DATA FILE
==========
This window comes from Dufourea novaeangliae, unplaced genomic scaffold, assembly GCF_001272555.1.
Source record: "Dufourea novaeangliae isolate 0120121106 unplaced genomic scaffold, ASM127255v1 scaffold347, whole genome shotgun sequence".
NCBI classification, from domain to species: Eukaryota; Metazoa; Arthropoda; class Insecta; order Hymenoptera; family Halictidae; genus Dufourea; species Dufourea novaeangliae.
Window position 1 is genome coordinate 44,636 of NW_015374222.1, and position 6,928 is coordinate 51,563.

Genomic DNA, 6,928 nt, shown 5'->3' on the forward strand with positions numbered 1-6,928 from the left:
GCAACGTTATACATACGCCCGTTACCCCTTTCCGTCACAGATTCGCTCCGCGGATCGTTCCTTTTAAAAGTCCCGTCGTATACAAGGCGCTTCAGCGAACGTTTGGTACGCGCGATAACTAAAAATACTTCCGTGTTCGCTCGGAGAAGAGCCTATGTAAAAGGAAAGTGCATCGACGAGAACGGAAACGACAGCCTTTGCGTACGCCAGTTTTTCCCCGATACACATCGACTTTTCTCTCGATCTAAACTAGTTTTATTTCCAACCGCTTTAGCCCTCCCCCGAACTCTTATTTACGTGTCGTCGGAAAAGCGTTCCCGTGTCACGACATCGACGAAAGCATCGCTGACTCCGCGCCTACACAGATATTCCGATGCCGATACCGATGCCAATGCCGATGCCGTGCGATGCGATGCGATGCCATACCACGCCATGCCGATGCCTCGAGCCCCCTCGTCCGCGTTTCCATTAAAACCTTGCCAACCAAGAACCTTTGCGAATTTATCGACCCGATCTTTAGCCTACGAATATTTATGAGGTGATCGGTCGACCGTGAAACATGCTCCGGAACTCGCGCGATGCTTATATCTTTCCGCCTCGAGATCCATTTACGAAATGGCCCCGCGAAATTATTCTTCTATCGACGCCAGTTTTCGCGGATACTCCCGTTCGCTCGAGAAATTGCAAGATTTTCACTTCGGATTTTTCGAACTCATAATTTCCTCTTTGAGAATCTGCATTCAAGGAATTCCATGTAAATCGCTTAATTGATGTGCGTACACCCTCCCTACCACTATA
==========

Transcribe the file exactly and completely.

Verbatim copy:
This window comes from Dufourea novaeangliae, unplaced genomic scaffold, assembly GCF_001272555.1.
Source record: "Dufourea novaeangliae isolate 0120121106 unplaced genomic scaffold, ASM127255v1 scaffold347, whole genome shotgun sequence".
NCBI classification, from domain to species: Eukaryota; Metazoa; Arthropoda; class Insecta; order Hymenoptera; family Halictidae; genus Dufourea; species Dufourea novaeangliae.
Window position 1 is genome coordinate 44,636 of NW_015374222.1, and position 6,928 is coordinate 51,563.

Genomic DNA, 6,928 nt, shown 5'->3' on the forward strand with positions numbered 1-6,928 from the left:
GCAACGTTATACATACGCCCGTTACCCCTTTCCGTCACAGATTCGCTCCGCGGATCGTTCCTTTTAAAAGTCCCGTCGTATACAAGGCGCTTCAGCGAACGTTTGGTACGCGCGATAACTAAAAATACTTCCGTGTTCGCTCGGAGAAGAGCCTATGTAAAAGGAAAGTGCATCGACGAGAACGGAAACGACAGCCTTTGCGTACGCCAGTTTTTCCCCGATACACATCGACTTTTCTCTCGATCTAAACTAGTTTTATTTCCAACCGCTTTAGCCCTCCCCCGAACTCTTATTTACGTGTCGTCGGAAAAGCGTTCCCGTGTCACGACATCGACGAAAGCATCGCTGACTCCGCGCCTACACAGATATTCCGATGCCGATACCGATGCCAATGCCGATGCCGTGCGATGCGATGCGATGCCATACCACGCCATGCCGATGCCTCGAGCCCCCTCGTCCGCGTTTCCATTAAAACCTTGCCAACCAAGAACCTTTGCGAATTTATCGACCCGATCTTTAGCCTACGAATATTTATGAGGTGATCGGTCGACCGTGAAACATGCTCCGGAACTCGCGCGATGCTTATATCTTTCCGCCTCGAGATCCATTTACGAAATGGCCCCGCGAAATTATTCTTCTATCGACGCCAGTTTTCGCGGATACTCCCGTTCGCTCGAGAAATTGCAAGATTTTCACTTCGGATTTTTCGAACTCATAATTTCCTCTTTGAGAATCTGCATTCAAGGAATTCCATGTAAATCGCTTAATTGATGTGCGTACACCCTCCCTACCACTATA